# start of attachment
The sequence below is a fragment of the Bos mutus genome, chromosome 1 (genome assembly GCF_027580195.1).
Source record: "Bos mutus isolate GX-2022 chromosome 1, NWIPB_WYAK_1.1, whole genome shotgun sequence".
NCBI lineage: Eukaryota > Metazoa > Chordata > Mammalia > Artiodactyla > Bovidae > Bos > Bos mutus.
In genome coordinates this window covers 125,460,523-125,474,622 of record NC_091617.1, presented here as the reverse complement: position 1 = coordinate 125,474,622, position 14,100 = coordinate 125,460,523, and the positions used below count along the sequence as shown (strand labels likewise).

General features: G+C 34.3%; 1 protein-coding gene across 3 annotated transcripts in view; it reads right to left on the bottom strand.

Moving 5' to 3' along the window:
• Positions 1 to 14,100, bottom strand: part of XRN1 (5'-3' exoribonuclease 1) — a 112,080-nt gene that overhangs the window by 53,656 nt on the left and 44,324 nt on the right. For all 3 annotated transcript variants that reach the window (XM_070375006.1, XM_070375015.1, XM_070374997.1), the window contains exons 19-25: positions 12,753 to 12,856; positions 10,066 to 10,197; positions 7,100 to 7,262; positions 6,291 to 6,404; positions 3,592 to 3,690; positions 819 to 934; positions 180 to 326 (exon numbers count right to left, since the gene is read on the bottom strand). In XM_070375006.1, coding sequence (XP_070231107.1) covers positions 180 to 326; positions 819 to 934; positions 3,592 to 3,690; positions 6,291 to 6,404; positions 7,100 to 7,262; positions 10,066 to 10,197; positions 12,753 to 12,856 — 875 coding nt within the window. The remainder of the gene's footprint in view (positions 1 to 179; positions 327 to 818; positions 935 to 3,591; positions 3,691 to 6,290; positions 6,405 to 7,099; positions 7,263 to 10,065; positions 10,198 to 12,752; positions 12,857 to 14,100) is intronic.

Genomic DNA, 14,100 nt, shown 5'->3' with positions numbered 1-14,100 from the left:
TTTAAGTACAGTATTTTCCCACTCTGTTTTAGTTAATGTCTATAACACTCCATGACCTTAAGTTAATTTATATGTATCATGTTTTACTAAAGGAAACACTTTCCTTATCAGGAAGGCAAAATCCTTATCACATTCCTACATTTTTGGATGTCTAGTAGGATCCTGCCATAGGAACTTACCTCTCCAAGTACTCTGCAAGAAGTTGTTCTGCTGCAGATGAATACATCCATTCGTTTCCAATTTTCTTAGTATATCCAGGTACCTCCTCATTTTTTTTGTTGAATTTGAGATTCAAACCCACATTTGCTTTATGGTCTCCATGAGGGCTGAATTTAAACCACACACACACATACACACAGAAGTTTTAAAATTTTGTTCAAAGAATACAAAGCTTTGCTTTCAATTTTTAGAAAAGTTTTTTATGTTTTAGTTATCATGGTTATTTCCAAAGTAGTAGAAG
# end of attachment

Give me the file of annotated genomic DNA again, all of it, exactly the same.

The sequence below is a fragment of the Bos mutus genome, chromosome 1 (genome assembly GCF_027580195.1).
Source record: "Bos mutus isolate GX-2022 chromosome 1, NWIPB_WYAK_1.1, whole genome shotgun sequence".
NCBI lineage: Eukaryota > Metazoa > Chordata > Mammalia > Artiodactyla > Bovidae > Bos > Bos mutus.
In genome coordinates this window covers 125,460,523-125,474,622 of record NC_091617.1, presented here as the reverse complement: position 1 = coordinate 125,474,622, position 14,100 = coordinate 125,460,523, and the positions used below count along the sequence as shown (strand labels likewise).

General features: G+C 34.3%; 1 protein-coding gene across 3 annotated transcripts in view; it reads right to left on the bottom strand.

Moving 5' to 3' along the window:
• Positions 1 to 14,100, bottom strand: part of XRN1 (5'-3' exoribonuclease 1) — a 112,080-nt gene that overhangs the window by 53,656 nt on the left and 44,324 nt on the right. For all 3 annotated transcript variants that reach the window (XM_070375006.1, XM_070375015.1, XM_070374997.1), the window contains exons 19-25: positions 12,753 to 12,856; positions 10,066 to 10,197; positions 7,100 to 7,262; positions 6,291 to 6,404; positions 3,592 to 3,690; positions 819 to 934; positions 180 to 326 (exon numbers count right to left, since the gene is read on the bottom strand). In XM_070375006.1, coding sequence (XP_070231107.1) covers positions 180 to 326; positions 819 to 934; positions 3,592 to 3,690; positions 6,291 to 6,404; positions 7,100 to 7,262; positions 10,066 to 10,197; positions 12,753 to 12,856 — 875 coding nt within the window. The remainder of the gene's footprint in view (positions 1 to 179; positions 327 to 818; positions 935 to 3,591; positions 3,691 to 6,290; positions 6,405 to 7,099; positions 7,263 to 10,065; positions 10,198 to 12,752; positions 12,857 to 14,100) is intronic.

Genomic DNA, 14,100 nt, shown 5'->3' with positions numbered 1-14,100 from the left:
TTTAAGTACAGTATTTTCCCACTCTGTTTTAGTTAATGTCTATAACACTCCATGACCTTAAGTTAATTTATATGTATCATGTTTTACTAAAGGAAACACTTTCCTTATCAGGAAGGCAAAATCCTTATCACATTCCTACATTTTTGGATGTCTAGTAGGATCCTGCCATAGGAACTTACCTCTCCAAGTACTCTGCAAGAAGTTGTTCTGCTGCAGATGAATACATCCATTCGTTTCCAATTTTCTTAGTATATCCAGGTACCTCCTCATTTTTTTTGTTGAATTTGAGATTCAAACCCACATTTGCTTTATGGTCTCCATGAGGGCTGAATTTAAACCACACACACACATACACACAGAAGTTTTAAAATTTTGTTCAAAGAATACAAAGCTTTGCTTTCAATTTTTAGAAAAGTTTTTTATGTTTTAGTTATCATGGTTATTTCCAAAGTAGTAGAAG